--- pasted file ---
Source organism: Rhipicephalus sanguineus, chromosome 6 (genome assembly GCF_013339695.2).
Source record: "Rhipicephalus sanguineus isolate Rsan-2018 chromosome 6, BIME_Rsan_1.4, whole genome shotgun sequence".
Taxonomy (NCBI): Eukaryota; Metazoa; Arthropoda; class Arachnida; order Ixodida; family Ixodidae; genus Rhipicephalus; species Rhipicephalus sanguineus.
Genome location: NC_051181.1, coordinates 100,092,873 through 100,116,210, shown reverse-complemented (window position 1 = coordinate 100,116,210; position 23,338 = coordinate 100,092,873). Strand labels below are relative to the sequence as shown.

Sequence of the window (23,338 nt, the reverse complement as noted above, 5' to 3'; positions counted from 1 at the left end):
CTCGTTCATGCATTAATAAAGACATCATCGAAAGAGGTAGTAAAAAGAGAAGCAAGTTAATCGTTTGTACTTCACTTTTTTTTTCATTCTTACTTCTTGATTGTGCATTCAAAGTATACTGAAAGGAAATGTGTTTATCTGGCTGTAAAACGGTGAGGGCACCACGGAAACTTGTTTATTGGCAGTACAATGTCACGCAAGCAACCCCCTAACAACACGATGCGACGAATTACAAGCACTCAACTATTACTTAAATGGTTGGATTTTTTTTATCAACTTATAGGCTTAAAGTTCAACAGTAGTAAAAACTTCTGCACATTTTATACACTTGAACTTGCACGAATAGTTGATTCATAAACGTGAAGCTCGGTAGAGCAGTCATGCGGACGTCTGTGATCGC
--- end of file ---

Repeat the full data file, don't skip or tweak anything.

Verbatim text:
Source organism: Rhipicephalus sanguineus, chromosome 6 (genome assembly GCF_013339695.2).
Source record: "Rhipicephalus sanguineus isolate Rsan-2018 chromosome 6, BIME_Rsan_1.4, whole genome shotgun sequence".
Taxonomy (NCBI): Eukaryota; Metazoa; Arthropoda; class Arachnida; order Ixodida; family Ixodidae; genus Rhipicephalus; species Rhipicephalus sanguineus.
Genome location: NC_051181.1, coordinates 100,092,873 through 100,116,210, shown reverse-complemented (window position 1 = coordinate 100,116,210; position 23,338 = coordinate 100,092,873). Strand labels below are relative to the sequence as shown.

Sequence of the window (23,338 nt, the reverse complement as noted above, 5' to 3'; positions counted from 1 at the left end):
CTCGTTCATGCATTAATAAAGACATCATCGAAAGAGGTAGTAAAAAGAGAAGCAAGTTAATCGTTTGTACTTCACTTTTTTTTTCATTCTTACTTCTTGATTGTGCATTCAAAGTATACTGAAAGGAAATGTGTTTATCTGGCTGTAAAACGGTGAGGGCACCACGGAAACTTGTTTATTGGCAGTACAATGTCACGCAAGCAACCCCCTAACAACACGATGCGACGAATTACAAGCACTCAACTATTACTTAAATGGTTGGATTTTTTTTATCAACTTATAGGCTTAAAGTTCAACAGTAGTAAAAACTTCTGCACATTTTATACACTTGAACTTGCACGAATAGTTGATTCATAAACGTGAAGCTCGGTAGAGCAGTCATGCGGACGTCTGTGATCGC